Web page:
Thursday, April 16th, 2020

Food bank friends

Pantries are stressed but still helpful

By Leslie Gartrell

Christina Hall carries a box of groceries to a client on Wednesday afternoon at. . .

Local food banks are responding to increased demand with limited resources as the coronavirus pandemic continues across the U.S.
CALL Ministries executive director Homer Burnett said the Celina nonprofit has had to drastically reduce its services. While CALL usually offers eight services such as a clothing pantry and weekly hot meal program, the ministry has had to shutter all but the food pantry, which has had its hours slashed.
While the pantry would usually be open seven hours a day for clients to come inside and select items, it is open for only two hours and clients pick up their food via a drive-thru process.
Burnett said he's seen a slight increase in the number of people using the food pantry. CALL usually serves about 500-600 families a month, who are all clients of the ministry. However, as many people throughout Mercer County have found themselves recently jobless or financially vulnerable, CALL is no longer requiring participants to be clients. Burnett said he estimates about 8% of people now using the food pantry are not clients.
While Burnett said the pantry has a decent reserve of food, officials have already had to dip into their reserve funds to buy items they get locally, such as bread and milk.
"We don't really lack for food, but we are experiencing a drain in our funding," Burnett said. "Now it seems we have an even greater need."
Patti Hamilton, executive director of Agape Ministries in St. Marys, said the nonprofit usually serves 20-25 clients a week at its food bank. That number has tripled over the past month to 60-65 clients weekly
The ministry has increased the frequency of its senior box program, which provides food boxes to homebound seniors, she said. The boxes, which are usually delivered monthly, are being delivered weekly. The thrift store closed in mid-March.
Agape, which serves residents of Minster, New Bremen, New Knoxville and St. Marys, has been able to meet demand by shortening payroll hours for some workers and receiving generous donations from the community.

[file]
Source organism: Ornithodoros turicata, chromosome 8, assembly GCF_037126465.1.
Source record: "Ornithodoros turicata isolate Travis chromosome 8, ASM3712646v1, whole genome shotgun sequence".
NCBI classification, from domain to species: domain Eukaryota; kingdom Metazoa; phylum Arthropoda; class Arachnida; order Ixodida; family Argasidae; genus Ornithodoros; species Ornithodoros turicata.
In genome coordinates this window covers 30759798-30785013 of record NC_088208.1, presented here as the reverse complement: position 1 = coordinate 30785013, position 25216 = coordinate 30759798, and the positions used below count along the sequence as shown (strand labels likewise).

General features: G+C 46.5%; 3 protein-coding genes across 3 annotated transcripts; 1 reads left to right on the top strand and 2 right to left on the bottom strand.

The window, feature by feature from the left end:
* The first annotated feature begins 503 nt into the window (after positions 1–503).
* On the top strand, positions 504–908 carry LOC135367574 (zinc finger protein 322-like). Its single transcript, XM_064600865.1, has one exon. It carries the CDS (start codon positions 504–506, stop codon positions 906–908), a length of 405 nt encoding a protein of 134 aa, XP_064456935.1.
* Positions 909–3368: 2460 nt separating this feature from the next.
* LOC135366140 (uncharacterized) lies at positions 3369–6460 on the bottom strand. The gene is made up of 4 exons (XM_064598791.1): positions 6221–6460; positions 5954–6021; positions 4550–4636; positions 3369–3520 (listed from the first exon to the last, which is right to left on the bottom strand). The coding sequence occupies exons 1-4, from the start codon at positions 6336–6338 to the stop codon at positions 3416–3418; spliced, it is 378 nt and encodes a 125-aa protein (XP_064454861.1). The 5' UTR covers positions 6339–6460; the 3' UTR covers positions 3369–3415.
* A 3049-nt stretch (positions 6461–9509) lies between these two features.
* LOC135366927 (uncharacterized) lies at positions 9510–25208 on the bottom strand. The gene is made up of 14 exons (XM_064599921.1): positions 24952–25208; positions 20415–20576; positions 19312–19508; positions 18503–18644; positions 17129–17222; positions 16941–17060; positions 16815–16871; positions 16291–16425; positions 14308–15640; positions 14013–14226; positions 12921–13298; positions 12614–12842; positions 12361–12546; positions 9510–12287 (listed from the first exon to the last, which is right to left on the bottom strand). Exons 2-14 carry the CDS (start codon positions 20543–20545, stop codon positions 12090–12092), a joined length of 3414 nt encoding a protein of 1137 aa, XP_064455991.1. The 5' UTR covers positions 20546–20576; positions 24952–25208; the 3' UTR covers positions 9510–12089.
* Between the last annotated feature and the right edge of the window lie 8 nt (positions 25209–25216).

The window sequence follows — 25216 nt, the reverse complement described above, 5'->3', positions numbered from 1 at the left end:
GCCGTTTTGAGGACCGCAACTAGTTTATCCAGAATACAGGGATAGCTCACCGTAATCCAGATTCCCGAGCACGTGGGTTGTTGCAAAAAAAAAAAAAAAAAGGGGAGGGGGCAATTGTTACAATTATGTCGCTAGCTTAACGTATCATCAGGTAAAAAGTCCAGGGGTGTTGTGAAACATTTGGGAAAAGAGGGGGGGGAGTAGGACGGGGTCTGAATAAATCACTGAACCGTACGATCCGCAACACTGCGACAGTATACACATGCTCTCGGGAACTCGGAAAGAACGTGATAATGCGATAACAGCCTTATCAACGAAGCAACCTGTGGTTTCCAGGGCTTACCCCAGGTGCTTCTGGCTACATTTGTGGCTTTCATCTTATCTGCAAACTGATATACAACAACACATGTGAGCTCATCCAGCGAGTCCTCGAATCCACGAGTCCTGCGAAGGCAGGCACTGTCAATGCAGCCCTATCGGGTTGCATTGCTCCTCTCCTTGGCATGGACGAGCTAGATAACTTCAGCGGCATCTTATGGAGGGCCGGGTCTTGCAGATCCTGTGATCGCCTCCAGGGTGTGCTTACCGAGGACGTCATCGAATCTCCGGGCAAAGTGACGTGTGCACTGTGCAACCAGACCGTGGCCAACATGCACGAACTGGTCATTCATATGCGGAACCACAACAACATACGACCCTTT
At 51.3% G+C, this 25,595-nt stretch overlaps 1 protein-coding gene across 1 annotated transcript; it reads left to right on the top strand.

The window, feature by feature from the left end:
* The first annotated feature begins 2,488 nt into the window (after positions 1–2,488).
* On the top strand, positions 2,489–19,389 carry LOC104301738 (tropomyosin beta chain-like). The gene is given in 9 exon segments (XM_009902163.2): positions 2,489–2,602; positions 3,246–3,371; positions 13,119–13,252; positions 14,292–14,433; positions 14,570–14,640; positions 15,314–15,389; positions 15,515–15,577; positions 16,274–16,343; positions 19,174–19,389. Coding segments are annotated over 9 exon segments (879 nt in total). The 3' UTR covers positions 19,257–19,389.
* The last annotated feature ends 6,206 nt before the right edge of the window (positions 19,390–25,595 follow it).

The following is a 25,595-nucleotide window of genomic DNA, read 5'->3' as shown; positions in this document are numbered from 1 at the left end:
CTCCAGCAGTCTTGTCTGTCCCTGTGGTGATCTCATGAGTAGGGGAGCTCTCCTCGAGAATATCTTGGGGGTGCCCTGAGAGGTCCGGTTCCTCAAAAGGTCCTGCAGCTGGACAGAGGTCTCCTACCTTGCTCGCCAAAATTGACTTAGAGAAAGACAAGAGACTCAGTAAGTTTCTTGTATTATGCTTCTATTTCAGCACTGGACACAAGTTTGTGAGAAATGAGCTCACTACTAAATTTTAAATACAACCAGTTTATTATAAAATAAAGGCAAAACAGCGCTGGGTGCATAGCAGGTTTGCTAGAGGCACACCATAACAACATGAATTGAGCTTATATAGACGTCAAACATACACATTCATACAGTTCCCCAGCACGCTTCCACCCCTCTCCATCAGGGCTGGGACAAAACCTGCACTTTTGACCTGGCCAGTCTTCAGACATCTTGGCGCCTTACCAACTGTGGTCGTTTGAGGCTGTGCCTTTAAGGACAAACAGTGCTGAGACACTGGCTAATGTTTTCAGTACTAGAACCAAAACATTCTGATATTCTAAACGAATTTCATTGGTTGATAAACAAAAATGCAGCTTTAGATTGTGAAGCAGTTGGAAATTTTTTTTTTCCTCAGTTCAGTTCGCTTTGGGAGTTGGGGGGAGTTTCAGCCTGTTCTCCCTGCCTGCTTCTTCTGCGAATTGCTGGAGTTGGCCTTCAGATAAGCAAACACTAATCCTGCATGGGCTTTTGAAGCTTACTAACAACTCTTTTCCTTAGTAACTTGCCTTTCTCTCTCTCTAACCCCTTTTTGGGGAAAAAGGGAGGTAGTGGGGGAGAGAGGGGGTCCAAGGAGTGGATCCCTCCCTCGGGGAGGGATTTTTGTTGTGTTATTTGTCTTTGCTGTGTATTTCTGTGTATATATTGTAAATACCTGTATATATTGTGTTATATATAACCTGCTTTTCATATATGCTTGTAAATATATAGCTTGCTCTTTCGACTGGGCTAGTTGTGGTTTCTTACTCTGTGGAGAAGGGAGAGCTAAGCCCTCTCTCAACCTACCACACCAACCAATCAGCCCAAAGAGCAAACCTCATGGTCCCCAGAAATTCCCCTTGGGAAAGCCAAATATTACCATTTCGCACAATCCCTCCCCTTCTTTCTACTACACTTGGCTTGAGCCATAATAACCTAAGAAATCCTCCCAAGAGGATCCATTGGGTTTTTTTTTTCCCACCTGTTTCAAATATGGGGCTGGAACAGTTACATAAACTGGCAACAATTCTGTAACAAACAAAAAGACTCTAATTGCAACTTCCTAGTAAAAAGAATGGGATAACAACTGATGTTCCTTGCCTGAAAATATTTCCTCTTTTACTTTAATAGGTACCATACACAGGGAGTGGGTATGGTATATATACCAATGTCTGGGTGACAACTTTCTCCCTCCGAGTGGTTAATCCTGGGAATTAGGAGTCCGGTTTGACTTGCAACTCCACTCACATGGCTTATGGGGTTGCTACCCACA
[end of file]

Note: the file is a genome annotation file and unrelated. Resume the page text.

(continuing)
Dannon Co. recently donated two palettes of yogurt, which Hamilton said is a luxury item that is hard to acquire in food pantries. Cargill Inc. donated $2,500, which will be matched, and always donated dog and cat food for families with pets. Local beef and pork producers have also donated meat, which the pantry stores in freezers.
"Our communities are extremely generous and have been helping us stay afloat through their donations," Hamilton said.
Like CALL, Agape has changed its criteria for accepting new clients. Income is not verified, but people who need assistance must bring a photo ID and proof of residency for everyone living in the same household 18 years old or older, dated within the last 30 days.
Clients can get items from the food bank every 30 days, and the amount of supplies depends upon family size, Hamilton said. Boxes of food, cleaning supplies and other items are taken to clients in the Agape Ministries parking lot.
Agape Ministries is one of the few pantries that has seen an increase in monetary and material donations as demand continues to increase.
In Celina, Our Home Family Resource Center's food pantry has seen a lot of new clients, according to Edna Backs, direct services program coordinator. Food pantry workers are doing their best to streamline donations, Backs said.
Our Home also supports people through utility shutoff assistance, rent eviction assistance and personal-care supplies.
CALL, Agape and Our Home officials all noted the need for monetary donations. Burnett said CALL has been leery of physical donations because they want to avoid contamination and limit the risk to volunteers.
Backs and Burnett noted monetary donations are preferred because they can purchase food at a discounted rate from suppliers such as the West Ohio Food Bank. Burnett said CALL can purchase $2.40 worth of goods for every $1 a person donates.
CALL food pantry is open for drive-thru pickup from noon-2 p.m. Mondays, Wednesdays and Fridays. Agape Ministries food pantry is open noon-4:30 p.m. Tuesdays and Thursdays and Our Home's food pantry hours are 9:30 a.m.-noon and 1-3 p.m. Tuesdays and Thursdays.
People can contact CALL Ministries at 419-586-3574, Agape Ministries at 419-394-8700 and Our Home at 419-586-4663 to learn how to get assistance or donate.
Additional online story on this date
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